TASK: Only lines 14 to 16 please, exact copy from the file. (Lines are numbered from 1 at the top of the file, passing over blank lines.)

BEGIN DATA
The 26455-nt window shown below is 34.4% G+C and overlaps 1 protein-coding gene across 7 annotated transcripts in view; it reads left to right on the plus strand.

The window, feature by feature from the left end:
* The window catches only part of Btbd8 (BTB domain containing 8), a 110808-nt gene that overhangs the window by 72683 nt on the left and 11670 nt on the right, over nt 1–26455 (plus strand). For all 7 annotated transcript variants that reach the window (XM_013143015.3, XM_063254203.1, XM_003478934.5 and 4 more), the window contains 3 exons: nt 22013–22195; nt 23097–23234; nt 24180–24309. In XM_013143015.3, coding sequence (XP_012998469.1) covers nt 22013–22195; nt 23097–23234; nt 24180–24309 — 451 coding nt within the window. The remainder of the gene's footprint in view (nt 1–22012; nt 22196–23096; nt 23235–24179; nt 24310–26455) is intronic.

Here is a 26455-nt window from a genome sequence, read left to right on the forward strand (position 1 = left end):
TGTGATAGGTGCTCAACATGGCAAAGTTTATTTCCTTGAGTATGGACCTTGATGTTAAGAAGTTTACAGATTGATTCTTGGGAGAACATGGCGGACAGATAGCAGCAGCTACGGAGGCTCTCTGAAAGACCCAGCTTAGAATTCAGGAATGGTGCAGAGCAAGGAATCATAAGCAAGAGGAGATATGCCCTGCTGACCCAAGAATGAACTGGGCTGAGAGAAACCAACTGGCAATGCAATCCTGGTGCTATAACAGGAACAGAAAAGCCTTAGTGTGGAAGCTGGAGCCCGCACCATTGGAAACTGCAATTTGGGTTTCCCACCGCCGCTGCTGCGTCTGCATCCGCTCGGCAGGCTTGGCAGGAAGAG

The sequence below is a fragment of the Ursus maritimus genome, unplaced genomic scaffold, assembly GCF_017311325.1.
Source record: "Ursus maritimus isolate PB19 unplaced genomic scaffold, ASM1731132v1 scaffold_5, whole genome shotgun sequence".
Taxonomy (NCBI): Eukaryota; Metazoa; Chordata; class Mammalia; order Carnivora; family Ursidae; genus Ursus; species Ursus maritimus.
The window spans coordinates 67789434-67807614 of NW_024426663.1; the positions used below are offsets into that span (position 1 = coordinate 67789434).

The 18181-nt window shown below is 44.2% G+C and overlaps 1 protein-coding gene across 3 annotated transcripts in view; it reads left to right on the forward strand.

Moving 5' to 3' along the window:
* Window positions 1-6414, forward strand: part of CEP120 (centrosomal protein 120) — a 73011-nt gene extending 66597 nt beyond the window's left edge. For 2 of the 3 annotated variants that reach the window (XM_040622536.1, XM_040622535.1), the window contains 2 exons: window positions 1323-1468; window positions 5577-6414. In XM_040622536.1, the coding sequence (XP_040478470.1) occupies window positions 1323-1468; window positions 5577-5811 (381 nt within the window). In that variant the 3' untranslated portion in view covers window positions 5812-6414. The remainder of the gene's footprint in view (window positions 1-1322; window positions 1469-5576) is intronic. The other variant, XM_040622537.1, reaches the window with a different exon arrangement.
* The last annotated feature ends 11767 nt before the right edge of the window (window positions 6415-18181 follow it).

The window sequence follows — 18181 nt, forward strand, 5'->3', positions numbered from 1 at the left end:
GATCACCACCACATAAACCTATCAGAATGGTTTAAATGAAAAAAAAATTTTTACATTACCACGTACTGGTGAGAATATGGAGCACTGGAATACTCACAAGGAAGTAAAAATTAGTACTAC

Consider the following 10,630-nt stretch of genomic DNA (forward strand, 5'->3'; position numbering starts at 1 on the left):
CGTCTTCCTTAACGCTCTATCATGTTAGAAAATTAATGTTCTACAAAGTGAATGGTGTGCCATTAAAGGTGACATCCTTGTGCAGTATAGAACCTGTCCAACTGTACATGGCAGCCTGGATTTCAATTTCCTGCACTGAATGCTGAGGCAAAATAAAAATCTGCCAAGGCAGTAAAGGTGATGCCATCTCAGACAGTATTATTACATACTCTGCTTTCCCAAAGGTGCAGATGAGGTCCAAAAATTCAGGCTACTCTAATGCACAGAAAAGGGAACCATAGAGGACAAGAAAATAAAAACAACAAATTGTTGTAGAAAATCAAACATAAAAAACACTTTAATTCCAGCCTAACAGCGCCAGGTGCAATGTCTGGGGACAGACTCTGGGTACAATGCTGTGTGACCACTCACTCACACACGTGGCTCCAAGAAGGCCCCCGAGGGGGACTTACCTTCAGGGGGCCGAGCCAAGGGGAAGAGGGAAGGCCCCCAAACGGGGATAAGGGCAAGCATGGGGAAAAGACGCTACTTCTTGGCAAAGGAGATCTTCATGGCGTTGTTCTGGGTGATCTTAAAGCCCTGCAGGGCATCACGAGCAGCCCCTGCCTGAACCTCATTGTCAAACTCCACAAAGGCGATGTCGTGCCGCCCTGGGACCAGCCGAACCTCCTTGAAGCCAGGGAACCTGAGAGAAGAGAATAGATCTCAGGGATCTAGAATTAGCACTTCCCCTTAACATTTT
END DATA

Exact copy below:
The window sequence follows — 18181 nt, forward strand, 5'->3', positions numbered from 1 at the left end:
GATCACCACCACATAAACCTATCAGAATGGTTTAAATGAAAAAAAAATTTTTACATTACCACGTACTGGTGAGAATATGGAGCACTGGAATACTCACAAGGAAGTAAAAATTAGTACTAC

Consider the following 10,630-nt stretch of genomic DNA (forward strand, 5'->3'; position numbering starts at 1 on the left):